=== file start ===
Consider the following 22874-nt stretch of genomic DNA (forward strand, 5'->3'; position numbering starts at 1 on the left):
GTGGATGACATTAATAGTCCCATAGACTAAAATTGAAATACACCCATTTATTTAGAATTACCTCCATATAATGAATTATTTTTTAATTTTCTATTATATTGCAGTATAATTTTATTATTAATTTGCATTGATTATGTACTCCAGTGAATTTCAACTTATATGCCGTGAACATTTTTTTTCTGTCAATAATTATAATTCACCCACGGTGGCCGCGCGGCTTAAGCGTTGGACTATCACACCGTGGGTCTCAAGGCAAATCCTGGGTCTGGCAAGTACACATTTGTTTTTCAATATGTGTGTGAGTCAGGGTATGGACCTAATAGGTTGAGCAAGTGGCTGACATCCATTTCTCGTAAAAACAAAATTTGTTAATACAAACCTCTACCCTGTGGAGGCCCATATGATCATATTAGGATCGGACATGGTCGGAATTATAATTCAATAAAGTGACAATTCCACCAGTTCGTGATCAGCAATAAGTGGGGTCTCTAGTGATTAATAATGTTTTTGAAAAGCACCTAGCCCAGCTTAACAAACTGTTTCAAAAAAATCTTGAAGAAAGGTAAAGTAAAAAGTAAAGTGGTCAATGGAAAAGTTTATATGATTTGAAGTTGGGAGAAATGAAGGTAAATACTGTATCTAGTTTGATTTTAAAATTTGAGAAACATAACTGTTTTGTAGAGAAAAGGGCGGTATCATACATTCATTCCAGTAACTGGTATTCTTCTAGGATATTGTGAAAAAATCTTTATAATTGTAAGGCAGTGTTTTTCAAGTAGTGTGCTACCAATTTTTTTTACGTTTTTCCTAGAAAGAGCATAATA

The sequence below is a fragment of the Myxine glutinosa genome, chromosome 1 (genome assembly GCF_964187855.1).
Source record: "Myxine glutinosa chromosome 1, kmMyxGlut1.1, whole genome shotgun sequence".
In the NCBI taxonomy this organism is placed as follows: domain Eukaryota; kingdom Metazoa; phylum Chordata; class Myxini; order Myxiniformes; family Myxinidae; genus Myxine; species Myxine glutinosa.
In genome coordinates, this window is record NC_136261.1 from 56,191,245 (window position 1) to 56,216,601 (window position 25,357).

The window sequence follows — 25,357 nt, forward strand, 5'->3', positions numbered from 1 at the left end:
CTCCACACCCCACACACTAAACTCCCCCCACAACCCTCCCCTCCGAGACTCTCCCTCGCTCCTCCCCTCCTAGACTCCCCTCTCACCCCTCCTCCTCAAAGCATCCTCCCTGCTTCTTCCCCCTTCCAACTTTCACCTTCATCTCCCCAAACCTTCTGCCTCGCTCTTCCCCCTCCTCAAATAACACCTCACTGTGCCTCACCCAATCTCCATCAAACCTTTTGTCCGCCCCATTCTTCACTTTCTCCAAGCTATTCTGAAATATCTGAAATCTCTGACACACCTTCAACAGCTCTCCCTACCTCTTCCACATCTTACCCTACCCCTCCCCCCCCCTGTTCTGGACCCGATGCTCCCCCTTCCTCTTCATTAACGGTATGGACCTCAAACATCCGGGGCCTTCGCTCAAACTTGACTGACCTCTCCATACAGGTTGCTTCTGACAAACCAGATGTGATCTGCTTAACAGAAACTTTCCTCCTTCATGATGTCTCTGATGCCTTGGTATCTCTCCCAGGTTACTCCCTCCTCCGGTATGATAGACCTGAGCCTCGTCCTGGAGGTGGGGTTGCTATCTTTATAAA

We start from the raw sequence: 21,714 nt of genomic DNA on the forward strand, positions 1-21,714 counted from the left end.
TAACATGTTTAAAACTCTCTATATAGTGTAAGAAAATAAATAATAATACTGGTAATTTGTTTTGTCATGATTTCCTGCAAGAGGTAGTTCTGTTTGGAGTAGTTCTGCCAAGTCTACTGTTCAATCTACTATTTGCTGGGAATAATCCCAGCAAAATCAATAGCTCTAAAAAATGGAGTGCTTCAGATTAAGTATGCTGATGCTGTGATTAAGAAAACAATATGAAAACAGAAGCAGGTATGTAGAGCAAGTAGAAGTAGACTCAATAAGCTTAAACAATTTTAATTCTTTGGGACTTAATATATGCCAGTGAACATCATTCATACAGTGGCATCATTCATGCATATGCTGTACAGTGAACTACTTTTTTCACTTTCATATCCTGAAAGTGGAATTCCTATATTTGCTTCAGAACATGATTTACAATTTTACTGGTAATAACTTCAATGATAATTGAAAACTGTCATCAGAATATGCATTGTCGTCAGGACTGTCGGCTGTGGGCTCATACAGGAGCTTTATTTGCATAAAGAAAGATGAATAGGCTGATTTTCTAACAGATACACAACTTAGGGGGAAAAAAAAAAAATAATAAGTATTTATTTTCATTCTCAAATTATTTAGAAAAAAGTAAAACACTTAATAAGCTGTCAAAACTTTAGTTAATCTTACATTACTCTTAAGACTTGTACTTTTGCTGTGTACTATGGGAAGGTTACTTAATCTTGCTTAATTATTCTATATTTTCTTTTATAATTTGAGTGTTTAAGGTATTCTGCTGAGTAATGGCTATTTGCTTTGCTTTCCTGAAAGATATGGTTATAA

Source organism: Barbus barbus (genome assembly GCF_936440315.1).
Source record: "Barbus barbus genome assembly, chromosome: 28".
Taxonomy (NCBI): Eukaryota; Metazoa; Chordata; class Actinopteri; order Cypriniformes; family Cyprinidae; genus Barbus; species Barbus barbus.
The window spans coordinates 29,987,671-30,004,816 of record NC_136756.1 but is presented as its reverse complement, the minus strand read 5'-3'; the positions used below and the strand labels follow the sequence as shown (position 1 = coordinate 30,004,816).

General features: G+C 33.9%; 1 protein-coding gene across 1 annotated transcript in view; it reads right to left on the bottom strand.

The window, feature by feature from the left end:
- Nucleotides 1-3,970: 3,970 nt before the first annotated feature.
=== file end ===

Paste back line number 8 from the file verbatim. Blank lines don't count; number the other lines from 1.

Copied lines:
CTCCACACCCCACACACTAAACTCCCCCCACAACCCTCCCCTCCGAGACTCTCCCTCGCTCCTCCCCTCCTAGACTCCCCTCTCACCCCTCCTCCTCAAAGCATCCTCCCTGCTTCTTCCCCCTTCCAACTTTCACCTTCATCTCCCCAAACCTTCTGCCTCGCTCTTCCCCCTCCTCAAATAACACCTCACTGTGCCTCACCCAATCTCCATCAAACCTTTTGTCCGCCCCATTCTTCACTTTCTCCAAGCTATTCTGAAATATCTGAAATCTCTGACACACCTTCAACAGCTCTCCCTACCTCTTCCACATCTTACCCTACCCCTCCCCCCCCCTGTTCTGGACCCGATGCTCCCCCTTCCTCTTCATTAACGGTATGGACCTCAAACATCCGGGGCCTTCGCTCAAACTTGACTGACCTCTCCATACAGGTTGCTTCTGACAAACCAGATGTGATCTGCTTAACAGAAACTTTCCTCCTTCATGATGTCTCTGATGCCTTGGTATCTCTCCCAGGTTACTCCCTCCTCCGGTATGATAGACCTGAGCCTCGTCCTGGAGGTGGGGTTGCTATCTTTATAAA